NO DIRECTION HOME The Life and Music of Bob Dylan By Robert Shelton Beech Tree/Morrow. 573 pp. $ 17.95

BOB DYLAN, aside from being one of the most influential and original popular artists of modern times, has always presented a special challenge to potential biographers.

Exploring the rather daunting dimensions of Dylan's creativity is, of course, challenge enough on its own. Drawing freely from, and sometimes pillaging irreverently, sources as diverse as Egyptian mythology, Jungian and alchemical symbolism, Bertold Brecht, Mississippi Delta blues, the Old Testament, 19th-century French poets (Arthur Rimbaud in particular), Hebraic cantillation, Hank Williams, and Tex-Mex music, Dylan did nothing less than revamp the entire language, idiomatic tone, and conceptual sweep of rock 'n' roll music. Today, works as different as the songs of latter-day rock 'n' roll artists Tom Petty and Mark Knopfler and the dramatic monologues of playwright Sam Shephard (with their stream-of-consciousness lyricism) show the range of his influence.

Yet throughout his 2 1/2 decades of high public profile and his repeated ensnarement in musical and political controversy, Dylan has remained inscrutable. Chronically restless and reclusive, he has repeatedly followed his own eccentric artistic muse at the expense of alienating his audience. He has occasionally even reinvented his personal history to suit the needs of a particular time. His public pronouncements as well as the lyrics of his songs have, over the years, often served more as smoke screens than revelations -- riddles, conundrums, and non sequiturs which have heightened the Dylan mystique.

The latest biographer to probe the Dylan legend is veteran music writer Robert Shelton. Shelton, who covered music and the youth culture for The New York Times from 1958 to 1968 and who has been Dylan's "friend, critic and combatant" for the last 25 years, ultimately proves well up to the challenge of peeling away the onion-skin layers of willful obfuscation which have accrued around Dylan through the years. In fact, he has been diligently collecting impressions, interviews, and other data ever since the early 1960s, when he first met his subject.

Shelton has obviously taken great delight and satisfaction in playing James Boswell to Dylan's Samuel Johnson, vividly chronicling with fly-on-the-wall attentiveness their many personal encounters over the years. Yet he also has been more than a mere passive observer. It was he who gave Dylan's career its first taste of legitimacy with a glowing performance review in the Times in 1961. (Some years later, Shelton reveals in passing, Dylan more or less returned the favor by introducing him to marijuana.)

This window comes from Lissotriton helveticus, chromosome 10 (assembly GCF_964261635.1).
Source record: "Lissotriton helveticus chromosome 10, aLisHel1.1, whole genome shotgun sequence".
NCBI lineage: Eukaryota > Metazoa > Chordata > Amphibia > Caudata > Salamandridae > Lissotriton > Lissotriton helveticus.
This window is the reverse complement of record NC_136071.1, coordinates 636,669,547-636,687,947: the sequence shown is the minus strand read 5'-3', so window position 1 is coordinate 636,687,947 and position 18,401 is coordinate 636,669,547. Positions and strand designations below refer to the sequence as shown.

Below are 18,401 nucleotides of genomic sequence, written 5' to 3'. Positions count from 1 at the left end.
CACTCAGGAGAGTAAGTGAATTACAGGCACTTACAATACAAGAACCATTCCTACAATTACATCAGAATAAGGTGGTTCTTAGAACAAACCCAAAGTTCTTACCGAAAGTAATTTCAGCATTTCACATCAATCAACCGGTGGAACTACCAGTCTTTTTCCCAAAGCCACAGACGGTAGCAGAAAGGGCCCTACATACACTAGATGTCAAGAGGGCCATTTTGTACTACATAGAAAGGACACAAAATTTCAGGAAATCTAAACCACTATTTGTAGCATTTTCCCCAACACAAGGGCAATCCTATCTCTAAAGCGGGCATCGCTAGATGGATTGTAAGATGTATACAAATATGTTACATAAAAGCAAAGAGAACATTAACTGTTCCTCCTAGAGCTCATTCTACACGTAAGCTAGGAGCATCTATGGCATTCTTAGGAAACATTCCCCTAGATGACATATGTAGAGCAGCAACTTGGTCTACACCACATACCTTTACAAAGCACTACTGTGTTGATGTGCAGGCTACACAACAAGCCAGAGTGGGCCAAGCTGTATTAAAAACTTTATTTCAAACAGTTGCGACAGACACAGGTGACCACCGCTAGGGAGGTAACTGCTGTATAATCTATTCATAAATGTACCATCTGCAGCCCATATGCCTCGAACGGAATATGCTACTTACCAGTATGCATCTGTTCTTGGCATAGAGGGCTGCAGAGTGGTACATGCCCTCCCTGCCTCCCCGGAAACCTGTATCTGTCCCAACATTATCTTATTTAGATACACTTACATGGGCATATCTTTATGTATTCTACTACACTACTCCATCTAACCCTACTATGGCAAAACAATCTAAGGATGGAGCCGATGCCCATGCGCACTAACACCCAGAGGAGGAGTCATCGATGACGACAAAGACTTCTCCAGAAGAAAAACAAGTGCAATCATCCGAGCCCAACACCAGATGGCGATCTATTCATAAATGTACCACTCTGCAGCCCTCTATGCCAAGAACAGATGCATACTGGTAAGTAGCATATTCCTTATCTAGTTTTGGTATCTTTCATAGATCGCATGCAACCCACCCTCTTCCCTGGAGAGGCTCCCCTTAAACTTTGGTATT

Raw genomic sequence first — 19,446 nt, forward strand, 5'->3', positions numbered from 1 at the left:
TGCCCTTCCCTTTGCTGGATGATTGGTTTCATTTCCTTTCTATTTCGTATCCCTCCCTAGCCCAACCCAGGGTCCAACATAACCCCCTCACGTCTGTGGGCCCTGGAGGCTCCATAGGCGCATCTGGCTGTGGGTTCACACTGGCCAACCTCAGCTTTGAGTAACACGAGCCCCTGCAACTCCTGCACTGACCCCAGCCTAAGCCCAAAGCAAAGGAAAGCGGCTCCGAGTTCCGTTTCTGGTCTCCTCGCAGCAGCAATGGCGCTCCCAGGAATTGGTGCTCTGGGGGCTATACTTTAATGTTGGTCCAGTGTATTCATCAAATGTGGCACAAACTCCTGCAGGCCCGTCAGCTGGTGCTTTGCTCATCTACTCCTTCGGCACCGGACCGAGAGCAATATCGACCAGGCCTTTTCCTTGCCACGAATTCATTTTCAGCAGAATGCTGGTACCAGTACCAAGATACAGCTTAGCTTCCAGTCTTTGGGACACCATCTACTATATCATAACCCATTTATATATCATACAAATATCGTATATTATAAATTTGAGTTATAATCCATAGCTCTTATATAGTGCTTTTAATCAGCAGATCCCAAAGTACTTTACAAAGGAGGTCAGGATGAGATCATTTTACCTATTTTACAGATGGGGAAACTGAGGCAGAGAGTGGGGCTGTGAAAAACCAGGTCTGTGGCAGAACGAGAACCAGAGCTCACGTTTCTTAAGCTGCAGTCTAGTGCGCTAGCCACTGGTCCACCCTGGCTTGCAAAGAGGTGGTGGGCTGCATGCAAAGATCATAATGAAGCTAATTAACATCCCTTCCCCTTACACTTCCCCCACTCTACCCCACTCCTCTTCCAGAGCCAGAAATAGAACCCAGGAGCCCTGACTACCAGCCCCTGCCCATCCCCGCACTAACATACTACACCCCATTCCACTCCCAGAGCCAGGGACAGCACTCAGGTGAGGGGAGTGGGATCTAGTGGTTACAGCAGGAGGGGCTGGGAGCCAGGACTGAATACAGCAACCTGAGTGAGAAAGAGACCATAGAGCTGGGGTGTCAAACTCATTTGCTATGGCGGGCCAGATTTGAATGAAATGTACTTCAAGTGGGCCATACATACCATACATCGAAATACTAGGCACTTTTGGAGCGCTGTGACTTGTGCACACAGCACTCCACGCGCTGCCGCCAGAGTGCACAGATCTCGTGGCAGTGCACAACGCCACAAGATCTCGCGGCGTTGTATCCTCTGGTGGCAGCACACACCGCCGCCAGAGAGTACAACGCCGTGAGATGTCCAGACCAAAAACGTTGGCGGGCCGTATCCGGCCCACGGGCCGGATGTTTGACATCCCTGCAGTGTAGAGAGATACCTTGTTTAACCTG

This is not an "authorized" biography, a term which, in the literary context, too often ends up rhyming with "sanitized." Shelton does make it clear, though, that he did have Dylan's basic approval and even passive cooperation on No Direction Home. (The title is taken from a line in Dylan's 1965 single, "Like a Rolling Stone," and hints at the singer's nearly life-long search for artistic and spiritual identity.) It is only occasionally that this mutual trust, admiration, and respect between subject and author becomes a minor hindrance.

Shelton has compiled literally hundreds of interviews -- with Dylan's parents, childhood friends, former girlfriends, and fellow musicians. And he's buttressed his ample firsthand observations with seemingly endless research. He uses all this to trace the singer's personal and musical evolution, all the way from his comfortable middle-class childhood in the iron ore town of Hibbing, Minnesota, right up through his continued and vital presence on the popular music scene in the mid-1980s.

As we first encounter the singer, a rosy-cheeked sometime Boy Scout and honor roll student who later came to be fascinated by the twin '50s legend of Elvis Presley and James Dean, he seems an unlikely candidate for future lionization as a counter- and later trans-cultural musical hero. His father, a successful furniture and appliance retailer, and his mother lovingly encouraged his earliest inclinations to sing and perform. By age 10, he was already spinning out lengthy, tightly-stanzaed, rhymed poems which they adoringly framed and hung on the living room wall.